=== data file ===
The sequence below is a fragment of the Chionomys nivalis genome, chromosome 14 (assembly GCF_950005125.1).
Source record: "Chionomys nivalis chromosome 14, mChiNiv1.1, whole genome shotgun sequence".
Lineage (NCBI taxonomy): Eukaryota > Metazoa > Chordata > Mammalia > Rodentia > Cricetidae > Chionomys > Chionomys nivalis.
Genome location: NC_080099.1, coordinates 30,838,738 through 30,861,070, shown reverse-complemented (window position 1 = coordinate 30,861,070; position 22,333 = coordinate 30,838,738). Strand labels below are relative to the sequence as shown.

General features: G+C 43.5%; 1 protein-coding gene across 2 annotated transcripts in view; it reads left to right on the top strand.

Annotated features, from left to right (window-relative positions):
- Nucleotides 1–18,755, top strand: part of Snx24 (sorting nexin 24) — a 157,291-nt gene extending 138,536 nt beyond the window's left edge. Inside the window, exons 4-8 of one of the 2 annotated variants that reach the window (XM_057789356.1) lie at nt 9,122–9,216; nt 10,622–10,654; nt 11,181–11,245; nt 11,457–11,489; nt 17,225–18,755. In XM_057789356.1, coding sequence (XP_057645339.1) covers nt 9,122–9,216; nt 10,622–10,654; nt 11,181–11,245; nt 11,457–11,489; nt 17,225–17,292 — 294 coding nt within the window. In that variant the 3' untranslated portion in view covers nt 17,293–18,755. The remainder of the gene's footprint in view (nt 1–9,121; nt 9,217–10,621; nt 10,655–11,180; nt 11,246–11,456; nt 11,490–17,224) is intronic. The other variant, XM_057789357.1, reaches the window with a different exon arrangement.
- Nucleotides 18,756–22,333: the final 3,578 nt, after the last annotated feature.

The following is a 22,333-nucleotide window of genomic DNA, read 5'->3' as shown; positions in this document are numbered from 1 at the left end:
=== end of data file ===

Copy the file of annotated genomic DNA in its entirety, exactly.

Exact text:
The sequence below is a fragment of the Chionomys nivalis genome, chromosome 14 (assembly GCF_950005125.1).
Source record: "Chionomys nivalis chromosome 14, mChiNiv1.1, whole genome shotgun sequence".
Lineage (NCBI taxonomy): Eukaryota > Metazoa > Chordata > Mammalia > Rodentia > Cricetidae > Chionomys > Chionomys nivalis.
Genome location: NC_080099.1, coordinates 30,838,738 through 30,861,070, shown reverse-complemented (window position 1 = coordinate 30,861,070; position 22,333 = coordinate 30,838,738). Strand labels below are relative to the sequence as shown.

General features: G+C 43.5%; 1 protein-coding gene across 2 annotated transcripts in view; it reads left to right on the top strand.

Annotated features, from left to right (window-relative positions):
- Nucleotides 1–18,755, top strand: part of Snx24 (sorting nexin 24) — a 157,291-nt gene extending 138,536 nt beyond the window's left edge. Inside the window, exons 4-8 of one of the 2 annotated variants that reach the window (XM_057789356.1) lie at nt 9,122–9,216; nt 10,622–10,654; nt 11,181–11,245; nt 11,457–11,489; nt 17,225–18,755. In XM_057789356.1, coding sequence (XP_057645339.1) covers nt 9,122–9,216; nt 10,622–10,654; nt 11,181–11,245; nt 11,457–11,489; nt 17,225–17,292 — 294 coding nt within the window. In that variant the 3' untranslated portion in view covers nt 17,293–18,755. The remainder of the gene's footprint in view (nt 1–9,121; nt 9,217–10,621; nt 10,655–11,180; nt 11,246–11,456; nt 11,490–17,224) is intronic. The other variant, XM_057789357.1, reaches the window with a different exon arrangement.
- Nucleotides 18,756–22,333: the final 3,578 nt, after the last annotated feature.

The following is a 22,333-nucleotide window of genomic DNA, read 5'->3' as shown; positions in this document are numbered from 1 at the left end: